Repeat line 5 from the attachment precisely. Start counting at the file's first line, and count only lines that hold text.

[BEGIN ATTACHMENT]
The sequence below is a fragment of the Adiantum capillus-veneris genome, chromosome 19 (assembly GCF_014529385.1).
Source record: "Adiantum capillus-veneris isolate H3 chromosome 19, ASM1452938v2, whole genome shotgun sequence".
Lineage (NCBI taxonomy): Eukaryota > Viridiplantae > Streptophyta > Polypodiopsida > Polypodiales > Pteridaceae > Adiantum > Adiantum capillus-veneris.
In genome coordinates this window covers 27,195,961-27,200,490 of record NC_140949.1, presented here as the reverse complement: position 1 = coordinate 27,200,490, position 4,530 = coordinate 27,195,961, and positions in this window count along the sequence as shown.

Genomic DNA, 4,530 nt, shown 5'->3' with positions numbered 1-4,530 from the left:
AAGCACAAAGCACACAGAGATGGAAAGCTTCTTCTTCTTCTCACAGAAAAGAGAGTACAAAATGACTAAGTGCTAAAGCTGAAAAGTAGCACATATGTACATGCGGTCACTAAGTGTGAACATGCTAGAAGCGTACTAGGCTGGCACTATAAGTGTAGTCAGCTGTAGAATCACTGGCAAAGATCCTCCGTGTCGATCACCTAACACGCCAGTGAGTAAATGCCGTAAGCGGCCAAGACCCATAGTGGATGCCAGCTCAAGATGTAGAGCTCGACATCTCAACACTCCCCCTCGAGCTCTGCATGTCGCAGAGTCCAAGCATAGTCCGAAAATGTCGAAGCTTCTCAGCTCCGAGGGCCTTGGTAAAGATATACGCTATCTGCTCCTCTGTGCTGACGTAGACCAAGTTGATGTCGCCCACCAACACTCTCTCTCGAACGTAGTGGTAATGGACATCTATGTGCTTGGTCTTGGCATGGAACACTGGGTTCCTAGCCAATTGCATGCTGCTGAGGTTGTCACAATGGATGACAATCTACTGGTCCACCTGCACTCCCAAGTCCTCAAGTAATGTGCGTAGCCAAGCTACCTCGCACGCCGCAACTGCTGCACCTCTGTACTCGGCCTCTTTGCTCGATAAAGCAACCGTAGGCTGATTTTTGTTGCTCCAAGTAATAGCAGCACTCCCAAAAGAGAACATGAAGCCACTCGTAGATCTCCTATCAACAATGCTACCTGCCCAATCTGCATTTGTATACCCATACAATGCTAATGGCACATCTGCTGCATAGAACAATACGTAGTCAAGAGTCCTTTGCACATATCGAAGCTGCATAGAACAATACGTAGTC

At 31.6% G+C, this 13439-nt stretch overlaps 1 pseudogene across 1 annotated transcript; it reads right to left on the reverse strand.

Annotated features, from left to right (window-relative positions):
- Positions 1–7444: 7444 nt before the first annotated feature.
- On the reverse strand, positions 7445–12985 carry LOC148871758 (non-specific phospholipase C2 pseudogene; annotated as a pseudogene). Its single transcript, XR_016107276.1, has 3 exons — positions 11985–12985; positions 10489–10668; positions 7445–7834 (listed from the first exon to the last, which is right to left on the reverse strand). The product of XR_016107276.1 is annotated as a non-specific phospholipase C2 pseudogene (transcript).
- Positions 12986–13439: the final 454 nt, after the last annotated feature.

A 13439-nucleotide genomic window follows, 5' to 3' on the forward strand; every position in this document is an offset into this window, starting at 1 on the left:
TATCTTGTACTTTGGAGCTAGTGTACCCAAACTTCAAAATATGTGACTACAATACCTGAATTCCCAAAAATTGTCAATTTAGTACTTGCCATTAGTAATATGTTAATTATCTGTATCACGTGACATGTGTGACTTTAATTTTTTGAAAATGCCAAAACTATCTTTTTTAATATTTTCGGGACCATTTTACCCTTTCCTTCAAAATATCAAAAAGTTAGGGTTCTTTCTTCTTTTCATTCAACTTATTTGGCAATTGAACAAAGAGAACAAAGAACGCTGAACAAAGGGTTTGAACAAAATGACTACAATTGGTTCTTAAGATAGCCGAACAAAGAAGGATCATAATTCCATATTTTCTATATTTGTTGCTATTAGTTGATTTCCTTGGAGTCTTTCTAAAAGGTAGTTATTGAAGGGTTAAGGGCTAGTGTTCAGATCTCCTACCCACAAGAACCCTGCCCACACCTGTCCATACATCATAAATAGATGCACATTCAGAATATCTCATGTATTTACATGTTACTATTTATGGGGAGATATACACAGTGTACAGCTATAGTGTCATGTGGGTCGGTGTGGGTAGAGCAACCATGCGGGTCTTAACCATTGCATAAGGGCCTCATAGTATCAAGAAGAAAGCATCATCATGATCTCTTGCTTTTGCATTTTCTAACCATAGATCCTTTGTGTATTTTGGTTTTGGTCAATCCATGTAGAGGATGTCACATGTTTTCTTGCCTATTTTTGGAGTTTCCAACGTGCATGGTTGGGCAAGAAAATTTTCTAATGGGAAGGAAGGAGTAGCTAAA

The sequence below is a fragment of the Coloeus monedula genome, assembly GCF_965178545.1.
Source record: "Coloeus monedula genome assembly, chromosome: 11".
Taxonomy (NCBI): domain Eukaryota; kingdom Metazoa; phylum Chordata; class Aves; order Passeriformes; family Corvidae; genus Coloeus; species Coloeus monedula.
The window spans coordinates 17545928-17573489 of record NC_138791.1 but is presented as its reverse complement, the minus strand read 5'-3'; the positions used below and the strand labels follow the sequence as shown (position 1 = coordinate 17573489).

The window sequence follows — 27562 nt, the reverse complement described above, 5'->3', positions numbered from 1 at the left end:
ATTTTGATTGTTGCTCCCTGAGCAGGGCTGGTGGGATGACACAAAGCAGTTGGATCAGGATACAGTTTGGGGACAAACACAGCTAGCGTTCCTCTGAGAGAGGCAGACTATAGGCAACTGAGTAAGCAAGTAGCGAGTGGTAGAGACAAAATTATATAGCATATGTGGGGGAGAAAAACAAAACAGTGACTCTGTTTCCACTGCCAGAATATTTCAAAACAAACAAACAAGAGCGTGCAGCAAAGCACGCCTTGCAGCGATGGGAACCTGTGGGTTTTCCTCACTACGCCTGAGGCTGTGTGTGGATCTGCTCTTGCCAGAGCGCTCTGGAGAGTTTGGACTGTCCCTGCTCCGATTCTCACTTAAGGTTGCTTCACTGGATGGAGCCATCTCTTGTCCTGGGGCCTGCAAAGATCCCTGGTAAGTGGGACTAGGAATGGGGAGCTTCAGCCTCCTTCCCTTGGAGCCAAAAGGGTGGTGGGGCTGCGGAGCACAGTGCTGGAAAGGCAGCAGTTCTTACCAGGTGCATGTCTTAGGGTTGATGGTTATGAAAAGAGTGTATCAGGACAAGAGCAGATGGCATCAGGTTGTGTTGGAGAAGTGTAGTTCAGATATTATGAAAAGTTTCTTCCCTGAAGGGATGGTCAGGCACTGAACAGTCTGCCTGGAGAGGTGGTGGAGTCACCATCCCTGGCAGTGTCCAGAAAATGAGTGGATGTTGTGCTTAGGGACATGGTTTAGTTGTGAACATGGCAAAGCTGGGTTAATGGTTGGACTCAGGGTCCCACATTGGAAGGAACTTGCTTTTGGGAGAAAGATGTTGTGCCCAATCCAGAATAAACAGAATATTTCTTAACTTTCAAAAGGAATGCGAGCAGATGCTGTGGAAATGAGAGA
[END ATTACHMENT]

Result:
Genomic DNA, 4,530 nt, shown 5'->3' with positions numbered 1-4,530 from the left: